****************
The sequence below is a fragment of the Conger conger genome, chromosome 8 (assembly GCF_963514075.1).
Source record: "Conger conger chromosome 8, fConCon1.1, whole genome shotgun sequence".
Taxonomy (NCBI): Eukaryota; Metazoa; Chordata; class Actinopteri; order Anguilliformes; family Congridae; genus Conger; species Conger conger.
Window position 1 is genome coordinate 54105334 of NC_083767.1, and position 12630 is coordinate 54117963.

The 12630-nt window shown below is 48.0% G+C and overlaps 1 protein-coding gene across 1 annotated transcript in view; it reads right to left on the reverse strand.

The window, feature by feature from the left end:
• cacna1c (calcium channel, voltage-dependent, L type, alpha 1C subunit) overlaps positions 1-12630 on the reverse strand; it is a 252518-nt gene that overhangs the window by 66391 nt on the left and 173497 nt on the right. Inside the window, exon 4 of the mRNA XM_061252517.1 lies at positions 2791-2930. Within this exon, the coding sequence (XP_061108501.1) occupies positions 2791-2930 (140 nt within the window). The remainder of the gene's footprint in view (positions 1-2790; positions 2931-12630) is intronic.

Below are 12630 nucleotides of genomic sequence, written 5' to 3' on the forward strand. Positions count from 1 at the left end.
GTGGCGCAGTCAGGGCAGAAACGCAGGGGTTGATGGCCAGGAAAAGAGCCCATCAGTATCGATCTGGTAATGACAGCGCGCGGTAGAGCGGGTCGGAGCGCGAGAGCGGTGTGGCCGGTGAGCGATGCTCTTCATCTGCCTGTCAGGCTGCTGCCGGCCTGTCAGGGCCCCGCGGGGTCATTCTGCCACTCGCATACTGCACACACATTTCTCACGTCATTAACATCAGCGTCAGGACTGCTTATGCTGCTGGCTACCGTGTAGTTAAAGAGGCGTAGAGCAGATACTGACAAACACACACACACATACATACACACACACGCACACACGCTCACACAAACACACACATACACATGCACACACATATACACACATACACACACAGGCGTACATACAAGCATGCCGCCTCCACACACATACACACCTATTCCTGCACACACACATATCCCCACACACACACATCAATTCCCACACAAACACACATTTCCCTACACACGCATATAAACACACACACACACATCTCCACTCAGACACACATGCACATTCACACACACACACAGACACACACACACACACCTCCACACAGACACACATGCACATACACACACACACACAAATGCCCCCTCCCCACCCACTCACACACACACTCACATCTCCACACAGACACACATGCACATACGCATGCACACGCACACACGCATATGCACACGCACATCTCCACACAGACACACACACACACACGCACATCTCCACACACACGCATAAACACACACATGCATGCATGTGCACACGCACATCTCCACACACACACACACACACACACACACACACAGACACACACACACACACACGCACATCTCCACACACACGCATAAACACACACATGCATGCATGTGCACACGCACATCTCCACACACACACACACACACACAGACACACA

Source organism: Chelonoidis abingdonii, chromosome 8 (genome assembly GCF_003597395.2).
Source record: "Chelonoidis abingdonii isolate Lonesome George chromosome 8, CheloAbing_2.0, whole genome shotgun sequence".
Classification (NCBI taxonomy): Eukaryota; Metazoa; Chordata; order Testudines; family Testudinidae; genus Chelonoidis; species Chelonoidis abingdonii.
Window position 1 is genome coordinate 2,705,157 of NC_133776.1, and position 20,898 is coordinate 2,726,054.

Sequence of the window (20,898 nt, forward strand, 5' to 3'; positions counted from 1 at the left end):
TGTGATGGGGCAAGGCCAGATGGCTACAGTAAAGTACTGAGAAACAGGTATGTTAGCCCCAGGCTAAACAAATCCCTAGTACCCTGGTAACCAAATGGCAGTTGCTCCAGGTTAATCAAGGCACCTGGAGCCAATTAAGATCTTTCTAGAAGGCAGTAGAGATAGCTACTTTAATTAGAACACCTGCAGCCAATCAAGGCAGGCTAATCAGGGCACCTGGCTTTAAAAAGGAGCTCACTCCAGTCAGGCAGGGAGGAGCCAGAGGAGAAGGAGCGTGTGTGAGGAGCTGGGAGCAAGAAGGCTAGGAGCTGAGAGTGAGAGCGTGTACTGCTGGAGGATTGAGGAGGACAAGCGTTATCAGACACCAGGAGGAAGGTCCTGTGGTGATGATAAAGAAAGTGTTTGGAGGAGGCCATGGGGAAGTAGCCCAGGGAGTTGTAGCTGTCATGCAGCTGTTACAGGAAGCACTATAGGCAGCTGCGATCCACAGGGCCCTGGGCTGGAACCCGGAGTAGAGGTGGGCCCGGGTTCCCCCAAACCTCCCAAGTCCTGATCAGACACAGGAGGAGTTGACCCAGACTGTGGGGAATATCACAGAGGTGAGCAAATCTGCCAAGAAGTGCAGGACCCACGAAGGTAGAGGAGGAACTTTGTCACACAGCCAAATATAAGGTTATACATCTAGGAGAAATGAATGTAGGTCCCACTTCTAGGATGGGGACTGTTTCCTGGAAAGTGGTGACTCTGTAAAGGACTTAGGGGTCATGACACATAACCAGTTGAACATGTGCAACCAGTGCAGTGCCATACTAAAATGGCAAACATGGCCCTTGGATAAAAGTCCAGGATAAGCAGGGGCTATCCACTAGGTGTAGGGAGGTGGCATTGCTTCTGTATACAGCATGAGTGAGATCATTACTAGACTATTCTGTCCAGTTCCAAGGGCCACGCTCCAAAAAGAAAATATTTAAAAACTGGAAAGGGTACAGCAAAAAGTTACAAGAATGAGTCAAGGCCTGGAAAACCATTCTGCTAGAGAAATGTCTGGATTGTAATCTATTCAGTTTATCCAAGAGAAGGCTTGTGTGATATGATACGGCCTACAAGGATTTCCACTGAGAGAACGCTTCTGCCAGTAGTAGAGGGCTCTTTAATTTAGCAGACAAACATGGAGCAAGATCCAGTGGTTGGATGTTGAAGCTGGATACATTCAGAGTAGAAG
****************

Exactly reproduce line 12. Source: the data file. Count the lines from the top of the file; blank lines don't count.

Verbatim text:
Classification (NCBI taxonomy): Eukaryota; Metazoa; Chordata; order Testudines; family Testudinidae; genus Chelonoidis; species Chelonoidis abingdonii.